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  • Think Backwards: The Key to Getting What You Want

    Guest Post By: Emmie Brown

    backward_clock

    On a coaching call, my client told me she wanted to sell ten million dollars in business. I said, “Great! How do you plan on doing that?” She replied, “I really believe in myself, I know that I can do it I just know that with confidence I can hit my goal.”

    So I asked again, “How are you going to hit your goal?” She said: “I have made a vision board, and I’ve been focusing on it. It will help me hit my goal. I’m going to work harder than I ever have!”

    Again, “How?” She knew what she wanted. Without knowing how you are going to hit your goals, you can easily set yourself up to fail.

    In order to really move your business forward, sometimes you need to do a little backwards thinking.

    In every business it takes a certain number of dials to make a certain number of contacts, to set a certain number of appointments, to have a certain number of presentations, to have a certain number of sales. Your business might be a little bit different in terminology, or the process might be slightly shorter or slightly longer. One thing we all know is that every business follows a sales cycle.

    First, we have to track our numbers.  We need this information so we are aware of how many dials it takes to get someone on the phone. That’s our dial to contact ratio.

    We have to know things like how many contacts it takes to set an appointment.

    We have to know how many of our appointments actually stick and turn into presentations.

    Out of those presentations, what’s our closing percentage?

    How many of those turn into sales, and what is our average package size?

    Once you know those numbers then you can do some backwards thinking. Start with the goal you want to hit.

    Let’s say you’re like my client and want to sell $10 million in business. In order to get there, you need to take your average package size/sale size and figure out how many sales you need to make. The next thing you do is take your closing percentage and figure out how many presentations you need to run in order to have that many customers. Then you back end it out and figure out how many appointments you need to set based on your appointments set-to kept ratio. Then figure out how many contacts you need to make, and ultimately how many dials you need to make.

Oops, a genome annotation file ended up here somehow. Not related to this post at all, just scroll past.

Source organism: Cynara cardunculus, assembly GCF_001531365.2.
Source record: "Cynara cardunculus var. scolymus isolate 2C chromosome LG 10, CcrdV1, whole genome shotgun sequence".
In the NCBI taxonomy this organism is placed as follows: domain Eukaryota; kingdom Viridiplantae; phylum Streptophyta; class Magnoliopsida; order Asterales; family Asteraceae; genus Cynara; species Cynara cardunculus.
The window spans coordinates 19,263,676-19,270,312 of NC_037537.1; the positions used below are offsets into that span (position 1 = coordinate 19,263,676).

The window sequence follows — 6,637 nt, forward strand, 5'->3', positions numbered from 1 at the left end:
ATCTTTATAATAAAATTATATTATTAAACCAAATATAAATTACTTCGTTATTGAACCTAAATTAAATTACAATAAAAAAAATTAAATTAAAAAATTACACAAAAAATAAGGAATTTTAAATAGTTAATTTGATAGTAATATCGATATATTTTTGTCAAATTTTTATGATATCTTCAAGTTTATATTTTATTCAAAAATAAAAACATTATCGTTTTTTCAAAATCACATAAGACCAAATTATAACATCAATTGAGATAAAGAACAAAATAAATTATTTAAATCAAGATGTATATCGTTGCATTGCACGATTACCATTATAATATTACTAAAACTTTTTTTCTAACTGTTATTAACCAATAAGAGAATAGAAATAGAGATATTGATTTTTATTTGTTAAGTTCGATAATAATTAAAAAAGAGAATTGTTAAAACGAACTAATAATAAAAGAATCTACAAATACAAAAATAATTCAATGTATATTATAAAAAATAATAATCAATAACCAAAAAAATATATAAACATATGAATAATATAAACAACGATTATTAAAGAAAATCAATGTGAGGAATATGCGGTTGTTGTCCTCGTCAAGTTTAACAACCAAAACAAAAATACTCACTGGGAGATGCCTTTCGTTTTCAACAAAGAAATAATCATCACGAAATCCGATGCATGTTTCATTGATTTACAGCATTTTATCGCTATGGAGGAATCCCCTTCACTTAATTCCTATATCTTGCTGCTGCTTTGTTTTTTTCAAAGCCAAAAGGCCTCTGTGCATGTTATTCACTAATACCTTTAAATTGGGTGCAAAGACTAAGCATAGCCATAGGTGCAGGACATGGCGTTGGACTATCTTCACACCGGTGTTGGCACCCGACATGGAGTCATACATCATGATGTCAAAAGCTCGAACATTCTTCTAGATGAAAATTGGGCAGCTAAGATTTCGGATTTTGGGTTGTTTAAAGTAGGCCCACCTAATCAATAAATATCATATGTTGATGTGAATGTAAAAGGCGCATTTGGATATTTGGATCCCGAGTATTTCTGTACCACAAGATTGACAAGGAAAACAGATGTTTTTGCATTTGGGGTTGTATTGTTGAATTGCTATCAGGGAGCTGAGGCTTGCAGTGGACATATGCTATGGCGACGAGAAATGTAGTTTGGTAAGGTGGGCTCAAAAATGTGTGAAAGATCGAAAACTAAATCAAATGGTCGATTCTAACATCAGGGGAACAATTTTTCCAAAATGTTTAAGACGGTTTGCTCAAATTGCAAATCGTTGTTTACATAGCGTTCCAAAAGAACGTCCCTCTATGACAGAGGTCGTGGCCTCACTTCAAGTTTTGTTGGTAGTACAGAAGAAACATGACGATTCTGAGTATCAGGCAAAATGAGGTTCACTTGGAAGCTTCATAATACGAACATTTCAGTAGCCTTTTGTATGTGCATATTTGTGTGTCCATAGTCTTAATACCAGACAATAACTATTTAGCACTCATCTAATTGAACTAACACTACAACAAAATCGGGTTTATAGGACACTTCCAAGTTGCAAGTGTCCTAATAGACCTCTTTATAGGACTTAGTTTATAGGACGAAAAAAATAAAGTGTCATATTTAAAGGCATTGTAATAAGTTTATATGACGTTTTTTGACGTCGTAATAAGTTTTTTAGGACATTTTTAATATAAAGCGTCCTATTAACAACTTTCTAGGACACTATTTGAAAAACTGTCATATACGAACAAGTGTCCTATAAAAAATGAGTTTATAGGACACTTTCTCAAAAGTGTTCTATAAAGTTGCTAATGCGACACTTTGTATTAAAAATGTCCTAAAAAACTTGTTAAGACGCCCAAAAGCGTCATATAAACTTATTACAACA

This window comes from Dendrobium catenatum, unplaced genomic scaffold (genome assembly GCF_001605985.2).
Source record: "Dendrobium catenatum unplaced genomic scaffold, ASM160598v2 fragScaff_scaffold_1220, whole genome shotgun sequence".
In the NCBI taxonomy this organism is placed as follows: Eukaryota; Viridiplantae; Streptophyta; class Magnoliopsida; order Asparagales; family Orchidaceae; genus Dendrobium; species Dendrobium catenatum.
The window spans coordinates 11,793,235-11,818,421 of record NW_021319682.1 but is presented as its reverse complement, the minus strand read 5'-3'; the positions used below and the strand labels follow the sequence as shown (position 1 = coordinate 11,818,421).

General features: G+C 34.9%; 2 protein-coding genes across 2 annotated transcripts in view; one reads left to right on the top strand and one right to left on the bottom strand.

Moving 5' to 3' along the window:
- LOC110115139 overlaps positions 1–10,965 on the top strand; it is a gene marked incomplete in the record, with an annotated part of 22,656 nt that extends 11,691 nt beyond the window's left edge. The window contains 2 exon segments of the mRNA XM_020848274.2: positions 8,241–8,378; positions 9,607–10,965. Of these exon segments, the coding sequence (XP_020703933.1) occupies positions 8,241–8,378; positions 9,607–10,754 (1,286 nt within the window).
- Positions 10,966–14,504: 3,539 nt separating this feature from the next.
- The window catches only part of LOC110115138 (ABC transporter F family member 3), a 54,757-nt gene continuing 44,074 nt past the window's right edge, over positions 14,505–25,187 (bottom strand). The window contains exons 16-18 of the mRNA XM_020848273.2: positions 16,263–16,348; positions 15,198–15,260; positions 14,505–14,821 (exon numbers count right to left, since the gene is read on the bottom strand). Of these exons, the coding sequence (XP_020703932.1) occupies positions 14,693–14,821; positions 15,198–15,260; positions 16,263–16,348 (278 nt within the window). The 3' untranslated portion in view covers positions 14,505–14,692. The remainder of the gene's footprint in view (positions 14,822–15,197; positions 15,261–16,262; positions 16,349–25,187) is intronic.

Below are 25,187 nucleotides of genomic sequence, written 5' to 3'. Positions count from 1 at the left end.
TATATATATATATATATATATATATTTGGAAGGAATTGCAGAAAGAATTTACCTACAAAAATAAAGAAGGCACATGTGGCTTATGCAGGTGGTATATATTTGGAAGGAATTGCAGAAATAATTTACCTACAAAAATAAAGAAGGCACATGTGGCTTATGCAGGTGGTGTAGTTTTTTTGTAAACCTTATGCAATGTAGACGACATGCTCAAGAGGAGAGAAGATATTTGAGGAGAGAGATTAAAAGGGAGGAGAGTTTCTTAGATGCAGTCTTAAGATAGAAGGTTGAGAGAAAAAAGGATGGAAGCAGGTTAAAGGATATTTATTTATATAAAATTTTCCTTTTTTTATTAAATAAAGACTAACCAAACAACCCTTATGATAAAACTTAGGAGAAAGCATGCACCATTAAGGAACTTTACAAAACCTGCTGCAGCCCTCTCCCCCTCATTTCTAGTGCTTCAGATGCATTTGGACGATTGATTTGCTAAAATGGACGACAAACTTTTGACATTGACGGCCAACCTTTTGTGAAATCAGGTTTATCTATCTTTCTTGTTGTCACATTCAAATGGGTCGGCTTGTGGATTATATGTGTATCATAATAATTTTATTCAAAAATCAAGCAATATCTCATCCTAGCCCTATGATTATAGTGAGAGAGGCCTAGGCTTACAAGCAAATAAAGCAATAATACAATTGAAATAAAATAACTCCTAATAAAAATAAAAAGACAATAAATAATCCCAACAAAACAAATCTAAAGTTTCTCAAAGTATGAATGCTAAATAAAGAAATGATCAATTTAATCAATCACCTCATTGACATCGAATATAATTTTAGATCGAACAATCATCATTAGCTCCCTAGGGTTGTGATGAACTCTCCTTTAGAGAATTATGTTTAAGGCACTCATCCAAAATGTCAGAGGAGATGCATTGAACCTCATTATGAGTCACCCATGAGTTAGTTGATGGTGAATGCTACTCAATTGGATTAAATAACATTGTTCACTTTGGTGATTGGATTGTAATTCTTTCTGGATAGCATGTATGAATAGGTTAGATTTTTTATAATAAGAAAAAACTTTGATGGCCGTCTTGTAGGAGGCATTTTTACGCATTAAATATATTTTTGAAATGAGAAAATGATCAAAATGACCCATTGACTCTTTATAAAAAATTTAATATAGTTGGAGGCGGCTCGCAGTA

Once you know how many dials, contacts, appointments set, and appointments ran you need, that is where you put your focus, not on the results.

    So many of us focus on the results. If we focus on the results that pressure builds up and we lose focus on the activity that is going to lead to the result. Consequently, we don’t achieve the result.

    Instead, you should almost forget about the revenue, the goal, and the money, and focus on the activity. When the activity is there, the results will follow. The results are a natural by-product of the activity.

    If you want to hit your goal, you have to think backwards!

    Write down how you’ll work backwards, let me know what you come up with!

    Emmie Brown is an executive level coach and an expert in the Psychology of Scripting. Emmie started her career with The Southwestern Company as a student intern at the University of North Carolina. She continued to work with Southwestern over the next 10 years as a top producing sales manager until joining Southwestern Consulting in 2009. Emmie has spent the last 4 years traveling the country as a professional sales trainer, executive coach and business consultant with Southwestern Consulting and the Success Starts Now! conference series. She is also the author of the audio series Talk Less, Sell More and a breakout presenter at the Success Starts Now! sales training conference.


  • The Two Types of Motivation to Know About

    Guest Post By: Emmie Brown